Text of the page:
11 December 2020 — DESMOGUK
A fresh policy, a new logo, a sharp haircut, a feel-good ad.
Rebranding – personal, professional or political – is a powerful tool that can reshape the narrative and win over hearts and minds.
Shell is a master of the makeover. Looking at its Twitter account, you might assume the company had recently burst forth, Phoenix-like from the flames, on an altruistic mission to help us irresponsible individuals fight our carbon-filled existence – asking innocent questions like “What are you willing to change to help reduce emissions?”
Shell’s announced some ambitious targets and is increasing its investments in low carbon energy, but that’s still just a tiny proportion of its overall business model. And let’s not forget, research shows it’s responsible for around 2% of all global emissions between 1894 and 2010. To add further insult to injury, Shell has known about the causes and dangers of climate change for nearly 40 years.
This week, the oil giant was back in court in the Netherlands – not that it featured on its social media accounts. It’s accused of “unlawful endangerment” by knowingly undermining the world’s chances of keeping global average temperature rise below 1.5 degrees Celsius, in line with the goals of the Paris Agreement.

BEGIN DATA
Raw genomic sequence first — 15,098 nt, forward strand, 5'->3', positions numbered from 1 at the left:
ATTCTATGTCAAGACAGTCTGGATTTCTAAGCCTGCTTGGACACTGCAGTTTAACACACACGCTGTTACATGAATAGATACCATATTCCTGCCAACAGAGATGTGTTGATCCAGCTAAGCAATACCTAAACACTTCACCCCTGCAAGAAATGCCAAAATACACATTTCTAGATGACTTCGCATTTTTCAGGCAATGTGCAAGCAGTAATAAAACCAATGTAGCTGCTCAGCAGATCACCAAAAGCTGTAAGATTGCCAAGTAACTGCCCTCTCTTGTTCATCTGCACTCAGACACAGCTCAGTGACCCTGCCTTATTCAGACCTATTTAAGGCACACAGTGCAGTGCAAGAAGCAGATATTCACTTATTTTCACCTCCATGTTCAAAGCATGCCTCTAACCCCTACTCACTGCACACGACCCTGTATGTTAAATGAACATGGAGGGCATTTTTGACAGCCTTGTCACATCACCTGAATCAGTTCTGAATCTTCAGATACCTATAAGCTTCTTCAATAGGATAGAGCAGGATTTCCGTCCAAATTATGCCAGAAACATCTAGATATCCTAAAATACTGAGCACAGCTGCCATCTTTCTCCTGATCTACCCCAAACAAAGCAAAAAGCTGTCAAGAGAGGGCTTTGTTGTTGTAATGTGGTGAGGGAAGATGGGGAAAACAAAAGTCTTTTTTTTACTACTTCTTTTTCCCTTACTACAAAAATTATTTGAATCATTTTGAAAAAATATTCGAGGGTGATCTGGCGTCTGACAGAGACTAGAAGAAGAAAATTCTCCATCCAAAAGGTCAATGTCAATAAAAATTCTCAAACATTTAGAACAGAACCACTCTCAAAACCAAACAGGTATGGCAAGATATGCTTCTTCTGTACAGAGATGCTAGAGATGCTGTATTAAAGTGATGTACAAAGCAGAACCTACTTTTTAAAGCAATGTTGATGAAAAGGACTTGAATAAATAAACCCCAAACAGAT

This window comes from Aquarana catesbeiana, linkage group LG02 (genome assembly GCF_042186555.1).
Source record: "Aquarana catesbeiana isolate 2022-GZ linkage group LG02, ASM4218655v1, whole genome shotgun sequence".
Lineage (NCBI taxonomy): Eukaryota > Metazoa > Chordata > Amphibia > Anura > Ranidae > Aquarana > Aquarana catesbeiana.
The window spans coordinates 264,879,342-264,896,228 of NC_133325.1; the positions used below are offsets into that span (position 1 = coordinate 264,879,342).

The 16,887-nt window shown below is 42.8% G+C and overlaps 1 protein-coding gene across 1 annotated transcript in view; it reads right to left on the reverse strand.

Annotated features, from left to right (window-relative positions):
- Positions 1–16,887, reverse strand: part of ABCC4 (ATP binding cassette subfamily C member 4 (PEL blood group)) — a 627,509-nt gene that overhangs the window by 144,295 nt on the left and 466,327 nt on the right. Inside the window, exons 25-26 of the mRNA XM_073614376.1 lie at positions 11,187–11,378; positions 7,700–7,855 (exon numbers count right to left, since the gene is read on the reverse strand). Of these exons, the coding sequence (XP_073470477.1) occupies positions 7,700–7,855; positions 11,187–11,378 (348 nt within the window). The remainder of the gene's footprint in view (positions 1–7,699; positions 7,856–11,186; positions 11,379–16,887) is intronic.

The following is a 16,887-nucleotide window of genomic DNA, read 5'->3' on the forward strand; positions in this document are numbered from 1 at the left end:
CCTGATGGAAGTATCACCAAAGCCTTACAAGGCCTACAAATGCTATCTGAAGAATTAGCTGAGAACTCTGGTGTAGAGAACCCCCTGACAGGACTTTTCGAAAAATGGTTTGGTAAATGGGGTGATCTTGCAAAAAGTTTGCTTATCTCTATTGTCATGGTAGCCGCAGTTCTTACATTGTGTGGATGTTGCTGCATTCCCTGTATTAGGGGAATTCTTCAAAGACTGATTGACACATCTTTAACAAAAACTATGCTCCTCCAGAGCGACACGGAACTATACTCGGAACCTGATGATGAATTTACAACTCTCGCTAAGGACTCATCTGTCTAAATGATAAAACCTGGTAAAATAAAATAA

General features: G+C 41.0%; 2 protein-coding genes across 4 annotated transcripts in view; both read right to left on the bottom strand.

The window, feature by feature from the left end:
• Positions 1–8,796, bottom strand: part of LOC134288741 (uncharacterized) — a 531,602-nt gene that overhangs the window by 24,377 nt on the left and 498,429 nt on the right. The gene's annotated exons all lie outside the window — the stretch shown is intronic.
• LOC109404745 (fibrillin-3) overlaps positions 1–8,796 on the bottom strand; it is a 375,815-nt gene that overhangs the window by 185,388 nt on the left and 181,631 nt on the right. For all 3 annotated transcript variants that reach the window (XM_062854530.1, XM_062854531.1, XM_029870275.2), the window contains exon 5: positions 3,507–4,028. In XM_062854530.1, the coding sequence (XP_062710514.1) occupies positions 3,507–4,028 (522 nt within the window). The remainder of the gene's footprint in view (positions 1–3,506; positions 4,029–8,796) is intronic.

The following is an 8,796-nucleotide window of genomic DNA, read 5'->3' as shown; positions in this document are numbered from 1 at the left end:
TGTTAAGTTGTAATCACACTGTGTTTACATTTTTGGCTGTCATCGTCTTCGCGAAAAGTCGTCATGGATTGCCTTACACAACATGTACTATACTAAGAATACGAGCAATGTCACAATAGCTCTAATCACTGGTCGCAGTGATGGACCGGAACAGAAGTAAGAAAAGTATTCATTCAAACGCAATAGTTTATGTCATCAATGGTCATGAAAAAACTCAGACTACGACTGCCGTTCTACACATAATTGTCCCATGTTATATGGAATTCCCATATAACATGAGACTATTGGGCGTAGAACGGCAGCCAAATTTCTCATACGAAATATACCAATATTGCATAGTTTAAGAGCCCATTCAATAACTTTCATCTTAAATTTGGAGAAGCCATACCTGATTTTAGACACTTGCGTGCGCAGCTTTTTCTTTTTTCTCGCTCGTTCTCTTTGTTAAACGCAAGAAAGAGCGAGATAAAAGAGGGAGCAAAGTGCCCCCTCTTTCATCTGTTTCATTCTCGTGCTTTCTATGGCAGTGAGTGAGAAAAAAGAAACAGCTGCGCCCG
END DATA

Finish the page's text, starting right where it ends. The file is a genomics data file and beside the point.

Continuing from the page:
On the brink of the fifth anniversary since the treaty was signed, is it really good enough for those most responsible for pollution to continue to ignore the climate crisis, while continuing to greenwash with abandon? A new look is unlikely to cut it.
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Shell has appeared in court in the Netherlands accused of breaching its duty of care obligations and human rights law by failing to take strong action on climate change.
The climate litigation case, brought by the Netherlands branch of Friends of the Earth and over 17,000 Dutch co-plaintiffs, is an attempt to force the oil major to make much bigger changes to its business to minimise its global warming impact. Read more…
Report Calls for ‘Green New Deal’ for Gatwick
Thousands of new low-carbon jobs could be created around Gatwick Airport if the local recovery from the coronavirus pandemic focuses on a “green transition” rather than tax cuts for the aviation industry, a new report argues.
A collaboration between the PCS trade union, Green House thinktank and Green New Deal UK found the cost of creating 16,000 green jobs is on a par with Gatwick’s share of the proposed scrapping of Air Passenger Duty for the next 12 months. Read more…
The UK is currently facing an unprecedented challenge: we need to reach net-zero emissions to avert the worst effects of the climate crisis, but we cannot do this without a workforce equipped with the right skills.
A recent report found the UK faces a deficit in green skills needed for jobs in renewable energy, electric transport manufacture and low carbon building construction, and that this shortfall is severely limiting potential emissions reduction. Read more…
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